This is a picture of a Honeywell 1640 series Time-Sharing Computer that is very similar to the Honeywell 1646 computer that my high school acquired from Airborne Instrument Laboratories that was located on Long Island, New York.
Each 1640 series machine was composed of two 316 modules.
I learned how to program this computer using FORTRAN IV, XBASIC (eXtended BASIC) and DAP Mod 16 Assembly Language. By the time I graduated high school, I think that I was a pretty darn good programmer.
Soon after I graduated, I got a call from Albert (Al) Cavallaro who was the chairman of the mathematics department. I was offered a job as the computer operator for this machine. Later on, I became the director of computers for the entire school district.
These computers (Honeywell 316 and 516 modules in particular) were used as IMP's (Interface Message Processors) for ARPANET (Advanced Research Projects Agency Network) which was created by the Department of Defense. ARPANET became the basis for the internet as we know it today.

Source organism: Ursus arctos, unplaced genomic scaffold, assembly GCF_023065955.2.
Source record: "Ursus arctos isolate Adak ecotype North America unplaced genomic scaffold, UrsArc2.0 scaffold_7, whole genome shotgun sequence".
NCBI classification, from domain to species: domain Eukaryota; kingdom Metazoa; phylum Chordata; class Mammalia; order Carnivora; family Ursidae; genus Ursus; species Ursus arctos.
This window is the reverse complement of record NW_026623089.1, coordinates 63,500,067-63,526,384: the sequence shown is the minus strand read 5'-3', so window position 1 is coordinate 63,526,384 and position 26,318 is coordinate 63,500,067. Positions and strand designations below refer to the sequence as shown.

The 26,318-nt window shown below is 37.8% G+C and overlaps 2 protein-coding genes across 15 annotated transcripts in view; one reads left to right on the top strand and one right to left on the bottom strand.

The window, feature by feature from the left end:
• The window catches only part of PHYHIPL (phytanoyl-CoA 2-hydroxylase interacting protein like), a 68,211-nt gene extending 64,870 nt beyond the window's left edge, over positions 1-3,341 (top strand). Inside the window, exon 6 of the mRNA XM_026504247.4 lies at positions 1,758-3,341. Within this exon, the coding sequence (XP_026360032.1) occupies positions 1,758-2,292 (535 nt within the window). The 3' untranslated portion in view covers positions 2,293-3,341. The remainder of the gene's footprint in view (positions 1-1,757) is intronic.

They were way ahead of their time. This machine could handle 32 users concurrently in only 32 KB of memory. It used magnetic core memory, 16 KB of which was available for user memory and it ran at a clock speed of 2.5 MHz.
The CPU (Central Processing Unit) was composed of individual circuit boards with discrete integrated circuits and support components. These circuit boards were called uPACs (Micro Packs) that were plugged into individual slots.
The connections on the back of the slots were wire-wrapped to a backplane. This computer was built in 1969 which was well before the day of microprocessors - where a single chip operated as an ALCU (Arithmetic Logic/Control Unit).